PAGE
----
Abstract: Laws that govern land acquisition can lock in old paradigms. We study one such case: the Coal Bearing Areas Act of 1957 (CBAA) which unlike the Right to Fair Compensation and Transparency in Land Acquisition, Rehabilitation and Resettlement Act, 2013 (LARR) provides minimal social and environmental safeguards. The lack of due diligence processes in the CBAA confers an undue comparative advantage to coal development, a facet of policy that is at odds with India's current stance to phasedown coal use, reduce air pollution, and advance modern, low-carbon energy to achieve net-zero emissions. In the decades since the CBAA was written, the local context has significantly changed: the environmental and social costs of dirty energy are clearer, and low-carbon alternatives are cost competitive. We recommend updating land acquisition laws to bring coal under the general purview of LARR or, at minimum, amending CBAA to ensure adequate environmental and social safeguards are in place, both in letter and practice.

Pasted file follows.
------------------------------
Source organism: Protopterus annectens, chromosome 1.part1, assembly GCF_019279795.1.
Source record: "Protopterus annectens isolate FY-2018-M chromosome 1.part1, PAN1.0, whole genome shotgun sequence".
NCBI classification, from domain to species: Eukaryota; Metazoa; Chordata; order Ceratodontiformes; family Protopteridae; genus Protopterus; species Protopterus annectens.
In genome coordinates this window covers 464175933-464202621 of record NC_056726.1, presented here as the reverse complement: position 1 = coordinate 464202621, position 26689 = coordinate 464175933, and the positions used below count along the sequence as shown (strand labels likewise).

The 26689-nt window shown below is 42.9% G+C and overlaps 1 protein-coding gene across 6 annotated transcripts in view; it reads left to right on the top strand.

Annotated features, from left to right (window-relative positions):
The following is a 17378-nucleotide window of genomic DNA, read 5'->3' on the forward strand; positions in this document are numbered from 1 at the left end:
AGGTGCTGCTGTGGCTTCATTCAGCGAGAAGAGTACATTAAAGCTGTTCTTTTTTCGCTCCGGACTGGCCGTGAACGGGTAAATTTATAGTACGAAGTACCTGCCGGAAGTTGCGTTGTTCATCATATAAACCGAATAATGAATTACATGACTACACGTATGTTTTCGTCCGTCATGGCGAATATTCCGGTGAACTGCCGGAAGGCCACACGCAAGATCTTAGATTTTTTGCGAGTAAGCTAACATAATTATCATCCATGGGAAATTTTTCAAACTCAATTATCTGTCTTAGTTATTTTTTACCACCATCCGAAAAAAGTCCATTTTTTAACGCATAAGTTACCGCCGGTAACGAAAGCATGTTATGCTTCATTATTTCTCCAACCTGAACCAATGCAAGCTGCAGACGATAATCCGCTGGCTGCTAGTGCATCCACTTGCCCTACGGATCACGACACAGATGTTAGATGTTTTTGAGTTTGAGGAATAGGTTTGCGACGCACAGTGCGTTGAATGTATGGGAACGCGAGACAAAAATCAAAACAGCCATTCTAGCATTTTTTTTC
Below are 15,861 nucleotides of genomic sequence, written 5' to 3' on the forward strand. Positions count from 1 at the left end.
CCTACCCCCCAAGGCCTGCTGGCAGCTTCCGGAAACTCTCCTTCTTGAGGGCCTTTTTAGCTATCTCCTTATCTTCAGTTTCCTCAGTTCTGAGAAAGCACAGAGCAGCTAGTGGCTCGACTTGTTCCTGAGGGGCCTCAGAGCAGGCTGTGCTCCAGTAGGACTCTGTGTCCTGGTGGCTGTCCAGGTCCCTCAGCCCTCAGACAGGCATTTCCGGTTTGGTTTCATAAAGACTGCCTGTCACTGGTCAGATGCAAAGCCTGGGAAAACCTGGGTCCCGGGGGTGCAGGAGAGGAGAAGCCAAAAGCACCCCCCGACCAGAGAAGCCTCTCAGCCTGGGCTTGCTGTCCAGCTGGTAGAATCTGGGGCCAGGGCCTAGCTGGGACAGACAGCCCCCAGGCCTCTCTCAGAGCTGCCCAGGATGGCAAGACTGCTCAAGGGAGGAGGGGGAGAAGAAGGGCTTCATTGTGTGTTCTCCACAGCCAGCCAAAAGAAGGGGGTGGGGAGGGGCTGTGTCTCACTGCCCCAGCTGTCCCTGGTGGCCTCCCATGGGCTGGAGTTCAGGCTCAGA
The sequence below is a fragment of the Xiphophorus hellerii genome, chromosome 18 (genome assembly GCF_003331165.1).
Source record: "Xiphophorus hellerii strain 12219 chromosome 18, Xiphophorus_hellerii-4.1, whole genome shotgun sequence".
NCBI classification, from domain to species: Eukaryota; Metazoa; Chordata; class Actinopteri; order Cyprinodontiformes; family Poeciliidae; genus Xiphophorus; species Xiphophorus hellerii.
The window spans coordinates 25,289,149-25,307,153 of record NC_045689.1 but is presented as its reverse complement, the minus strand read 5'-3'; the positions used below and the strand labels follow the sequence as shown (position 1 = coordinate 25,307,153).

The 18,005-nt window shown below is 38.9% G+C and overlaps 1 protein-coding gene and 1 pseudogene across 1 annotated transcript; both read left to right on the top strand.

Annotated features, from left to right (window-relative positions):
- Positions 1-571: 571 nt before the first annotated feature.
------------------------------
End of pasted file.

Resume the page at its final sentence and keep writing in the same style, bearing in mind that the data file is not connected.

Keywords: coal, land acquisition, net-zero, environmental protection, social impact assessment, rehabilitation and resettlement
    Date: 2022–06
  11. By: Ciprian Raul Romitan (Romanian-American University, Associate Partner SCA “Roș and Associates†, Romania
    Abstract: At present, in Romania, the main form of child protection is the parental authority, but in some cases, it can also be done through state intervention through its specialized bodies by means of alternative protection measures (by guardianship and special protection measures). Where the minor is temporarily or definitively deprived of the protection of his or her parents or cannot be left in their care, in order to protect his or her interests, the law establishes some special protection measures. In Romania, the legislation on the protection and promotion of the child's rights provides for special protection measures, such as placement, emergency placement and specialized supervision. The study presents and analyzes legal regulations regarding the special protection of the child who is temporarily or permanently deprived of parental protection.
    Keywords: minor, parental authority, special protection, placement, emergency placement, specialized supervision
    Date: 2021–12
  12. By: Podlesnaya Alina (Department of Economics, Lomonosov Moscow State University)